Farmers could have say on farm bill policy

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Farmers are getting a chance to tell the federal government what they think about national farm policy. The 1996 Farm Bill, which has set the tone for agriculture policy on the national level for five years, expires in 2002 with crop harvests. Before new policy is formed by the Bush administration, Colorado State University Cooperative Extension and Colorado Agricultural Statistics Service are surveying Colorado producers about legislation and taking those views to Capitol Hill.

The survey the National Agricultural Policy Producer's Survey also will include thousands of farmers and ranchers in 25 other states.

"Colorado producers have a unique opportunity to get their views to those writing this bill," said Andy Seidl, Colorado State Cooperative Extension public policy specialist. "Because Colorado, unlike many states, has a representative on both the Senate and House agriculture committees, we're better able to help Colorado producers be heard. I strongly encourage ranchers and farmers who receive this survey to take a moment to fill it out and represent Colorado's agricultural needs. An individual's input on this survey represents as many as 10 fellow Colorado producers and provides valuable information at home and in Washington D.C."

The information provided through the survey will be a valuable part of the farm bill debate, said Seidl. A new farm bill, which will directly impact the profits of Colorado's agriculturists, is already being debated in Congress. Survey results may contribute to farm bill programs and policies affecting agriculture in the future.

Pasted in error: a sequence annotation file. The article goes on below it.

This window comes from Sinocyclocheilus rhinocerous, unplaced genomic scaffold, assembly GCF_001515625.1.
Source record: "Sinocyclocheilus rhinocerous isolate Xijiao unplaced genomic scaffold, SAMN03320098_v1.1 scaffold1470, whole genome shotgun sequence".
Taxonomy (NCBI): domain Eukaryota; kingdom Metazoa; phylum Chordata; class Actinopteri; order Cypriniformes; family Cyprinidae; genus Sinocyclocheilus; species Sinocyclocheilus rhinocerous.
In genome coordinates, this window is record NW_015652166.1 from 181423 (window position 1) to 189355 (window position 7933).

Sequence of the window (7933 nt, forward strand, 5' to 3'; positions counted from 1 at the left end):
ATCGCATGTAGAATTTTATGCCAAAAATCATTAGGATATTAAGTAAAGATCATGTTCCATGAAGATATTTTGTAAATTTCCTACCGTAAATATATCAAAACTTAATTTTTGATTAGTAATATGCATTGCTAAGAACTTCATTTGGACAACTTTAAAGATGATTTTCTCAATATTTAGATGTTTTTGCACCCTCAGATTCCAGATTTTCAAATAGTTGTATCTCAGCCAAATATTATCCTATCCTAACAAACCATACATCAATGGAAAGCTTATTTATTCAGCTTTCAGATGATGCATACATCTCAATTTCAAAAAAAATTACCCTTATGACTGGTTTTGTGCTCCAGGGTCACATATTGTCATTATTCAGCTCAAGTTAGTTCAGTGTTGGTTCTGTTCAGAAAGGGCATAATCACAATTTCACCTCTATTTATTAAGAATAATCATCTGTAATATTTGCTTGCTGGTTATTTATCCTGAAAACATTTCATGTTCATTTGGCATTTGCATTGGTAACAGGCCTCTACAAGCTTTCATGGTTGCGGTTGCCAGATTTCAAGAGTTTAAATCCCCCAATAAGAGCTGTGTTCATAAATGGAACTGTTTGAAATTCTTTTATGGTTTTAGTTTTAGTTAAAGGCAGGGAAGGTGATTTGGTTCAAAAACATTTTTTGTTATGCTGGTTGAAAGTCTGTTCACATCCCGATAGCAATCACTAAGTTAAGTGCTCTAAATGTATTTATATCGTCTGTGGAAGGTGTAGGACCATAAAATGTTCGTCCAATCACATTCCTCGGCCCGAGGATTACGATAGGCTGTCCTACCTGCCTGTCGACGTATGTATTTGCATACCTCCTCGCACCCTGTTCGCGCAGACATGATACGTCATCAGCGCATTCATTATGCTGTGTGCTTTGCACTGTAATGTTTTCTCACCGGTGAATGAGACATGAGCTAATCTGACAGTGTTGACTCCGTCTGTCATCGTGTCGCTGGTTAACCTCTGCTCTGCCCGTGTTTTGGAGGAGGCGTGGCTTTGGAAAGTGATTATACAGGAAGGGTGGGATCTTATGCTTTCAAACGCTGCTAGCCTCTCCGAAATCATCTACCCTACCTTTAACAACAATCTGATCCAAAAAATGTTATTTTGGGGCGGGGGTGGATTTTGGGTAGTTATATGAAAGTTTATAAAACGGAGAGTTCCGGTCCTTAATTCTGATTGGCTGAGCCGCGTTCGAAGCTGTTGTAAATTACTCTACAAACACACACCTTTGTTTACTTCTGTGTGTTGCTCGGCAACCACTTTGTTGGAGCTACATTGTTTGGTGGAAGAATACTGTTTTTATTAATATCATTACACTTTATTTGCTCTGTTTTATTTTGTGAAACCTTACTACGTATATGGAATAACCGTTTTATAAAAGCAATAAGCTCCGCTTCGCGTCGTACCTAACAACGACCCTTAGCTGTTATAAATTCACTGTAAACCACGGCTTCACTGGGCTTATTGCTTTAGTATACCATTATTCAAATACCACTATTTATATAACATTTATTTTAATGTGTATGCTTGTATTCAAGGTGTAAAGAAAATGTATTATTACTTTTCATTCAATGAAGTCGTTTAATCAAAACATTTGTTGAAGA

Producers who will receive the survey will get a copy in the mail within the next few days. Participation is voluntary, confidential and anonymous. Return postage also is provided.

"Producers' willingness to complete this survey and represent the views of Colorado agriculture in the national effort are essential to the success of this project and to the future farm bill."

Preliminary results from the survey will be available online in September at http://www.dare.agsci.colostate.edu/extension/pubs html under educational programming. The results also will be presented in town meetings throughout the state after they are compiled.

For more information, contact the Colorado State Cooperative Extension office in Moffat County, 824-9180, or contact Andy Seidl at andrew.seidl@colostate.edu or (970) 491-7071.

Colorado State University Cooperative Extension brings the resources of the university to Colorado residents to help them learn more about healthy eating, personal finances, community resources, agricultural technology, food safety, dealing with changes in their community, family relationships, and managing ranchettes or small acreages. (Submitted by the Colorado State University Cooperative Extension office).

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